Getting to Japan & Travel Around

Getting to Japan & Travel Around

Japan Travel – There & Around

Here you’ll find Japan travel information on getting there and around, whilst more detailed information about how to get to specific ski resorts can be found on the relevant getting there page. Other information on travelling around Japan:

Flying to Japan

For advice on travelling to Japan, see our pages on getting to Honshu and travel to Hokkaido. You can use Skyscanner to search and compare flights to Japan. Be mindful that evening flights into Japan and early flights out of Japan may not line up with transport services to the ski resorts such as shuttle buses and trains, and a night in an airport hotel may be required. If you want to avoid this, it might be worth planning the ground transport before your flights.

Travel to the Japan Ski Resorts

How you choose to travel around to get to the Japan snow resorts may depend upon your budget, your time availability, and the size of your luggage, and whether you need the convenience of being dropped at the hotel door. See each resort "getting there" page for more detail.

For Hokkaido, check out our travelling around Hokkaido page which includes information on the Hokkaido ski buses.

Using Trains to Get Around

Trains are a fast, convenient and enjoyable way to travel around and to get to many of the Japan snow resorts. Train travel is also a great way to get into the culture of Japan. See our Japan rail travel page for more information. Use google, Japan Travel Navitime or Jorudan to search for train routes, schedules, and fares.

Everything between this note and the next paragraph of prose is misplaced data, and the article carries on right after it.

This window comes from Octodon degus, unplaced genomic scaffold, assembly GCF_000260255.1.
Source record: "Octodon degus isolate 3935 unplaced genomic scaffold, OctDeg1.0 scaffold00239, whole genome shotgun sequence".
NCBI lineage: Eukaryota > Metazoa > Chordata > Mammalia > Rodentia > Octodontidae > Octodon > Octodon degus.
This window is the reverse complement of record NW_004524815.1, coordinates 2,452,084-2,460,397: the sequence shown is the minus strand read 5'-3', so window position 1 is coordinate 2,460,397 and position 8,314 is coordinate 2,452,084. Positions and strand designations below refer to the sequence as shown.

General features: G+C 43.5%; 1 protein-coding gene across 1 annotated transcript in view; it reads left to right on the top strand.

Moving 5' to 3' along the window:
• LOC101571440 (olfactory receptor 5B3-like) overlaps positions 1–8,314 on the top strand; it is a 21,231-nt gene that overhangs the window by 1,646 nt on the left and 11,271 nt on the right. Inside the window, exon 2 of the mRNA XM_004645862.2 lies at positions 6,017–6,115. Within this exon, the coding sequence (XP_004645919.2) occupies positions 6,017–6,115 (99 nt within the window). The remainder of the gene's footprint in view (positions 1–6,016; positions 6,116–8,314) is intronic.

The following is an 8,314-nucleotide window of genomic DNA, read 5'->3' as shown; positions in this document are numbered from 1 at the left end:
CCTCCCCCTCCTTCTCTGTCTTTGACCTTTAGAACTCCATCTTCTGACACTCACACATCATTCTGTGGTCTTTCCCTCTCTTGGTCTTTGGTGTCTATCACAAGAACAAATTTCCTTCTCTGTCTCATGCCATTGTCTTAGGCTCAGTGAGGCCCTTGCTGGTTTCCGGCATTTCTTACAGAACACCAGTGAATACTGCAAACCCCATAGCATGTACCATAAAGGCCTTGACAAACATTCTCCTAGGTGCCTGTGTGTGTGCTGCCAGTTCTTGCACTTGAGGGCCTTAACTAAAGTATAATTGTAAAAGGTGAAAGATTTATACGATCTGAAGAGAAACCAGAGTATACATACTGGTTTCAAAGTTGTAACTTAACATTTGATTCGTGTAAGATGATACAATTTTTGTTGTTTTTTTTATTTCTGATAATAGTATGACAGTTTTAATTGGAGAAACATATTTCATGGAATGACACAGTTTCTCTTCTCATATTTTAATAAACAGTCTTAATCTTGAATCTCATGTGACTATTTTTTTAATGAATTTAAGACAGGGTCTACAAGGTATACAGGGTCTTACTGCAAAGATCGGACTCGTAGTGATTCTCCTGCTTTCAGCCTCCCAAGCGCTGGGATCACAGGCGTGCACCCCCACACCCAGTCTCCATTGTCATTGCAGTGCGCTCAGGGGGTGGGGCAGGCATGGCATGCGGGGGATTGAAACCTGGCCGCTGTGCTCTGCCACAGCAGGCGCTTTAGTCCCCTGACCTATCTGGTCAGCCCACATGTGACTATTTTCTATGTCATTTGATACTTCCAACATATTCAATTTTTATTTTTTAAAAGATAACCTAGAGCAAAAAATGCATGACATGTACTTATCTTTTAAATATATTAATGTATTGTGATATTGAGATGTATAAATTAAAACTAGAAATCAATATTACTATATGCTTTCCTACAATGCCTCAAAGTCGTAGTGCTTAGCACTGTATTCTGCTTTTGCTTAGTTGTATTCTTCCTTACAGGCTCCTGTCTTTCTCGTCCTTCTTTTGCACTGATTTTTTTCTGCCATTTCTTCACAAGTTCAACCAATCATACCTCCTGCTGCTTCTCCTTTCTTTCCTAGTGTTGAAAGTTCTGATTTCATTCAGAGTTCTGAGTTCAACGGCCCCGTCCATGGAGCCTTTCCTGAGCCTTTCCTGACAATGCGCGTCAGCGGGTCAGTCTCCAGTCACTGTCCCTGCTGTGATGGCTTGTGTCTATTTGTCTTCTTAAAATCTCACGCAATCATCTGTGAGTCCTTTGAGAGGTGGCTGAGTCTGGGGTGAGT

Luggage Courier

If you want to do a stop-over for a couple of days in Tokyo or another city, you may want to consider sending your luggage to/from the airport with a courier service. The most popular is Yamato (with the cat logo) who couriers luggage and provides temporary storage. They have service counters at airports and major train stations and your hotel can also assist with luggage pick-up. You don’t need to pre-book this, just do it at the airport for example.

You can look up prices and approximate courier times. It may take less than 24 hours to get there but as a general rule, allow 2 days, and have a contingency plan if it takes 3 days due to a major blizzard for example. To get specific delivery times, you’ll need to use google translate on the former link.

Luggage Storage

Or if you want somewhere to store your luggage whilst you go sightseeing, check out the Ecbo Cloak app, which shows you places to store luggage in shops or houses.

Using Taxis to Get Around

Taxis are readily available in cities and large towns and are reasonably priced. Taxis are generally small sedans, so fitting in a large ski or snowboard bag may sometimes require some problem solving. Some taxis may have roof racks and they might only have small straps to affix skis, but not large ties to secure a big bag to the roof. It’s probably wise to pack your own octopus straps, or take your skis/snowboard out of the bag to fit them inside the taxi.

Chuo Taxi can be a great option for door to door transfers from one of the Tokyo airports to ski resorts in Nagano. They offer private and shared taxi services, and don’t cost as much as a normal taxi and provide the ultimate in convenience.

Uber in Japan hasn’t got that far and only operates in Tokyo in a limited fashion.

Driving Around Japan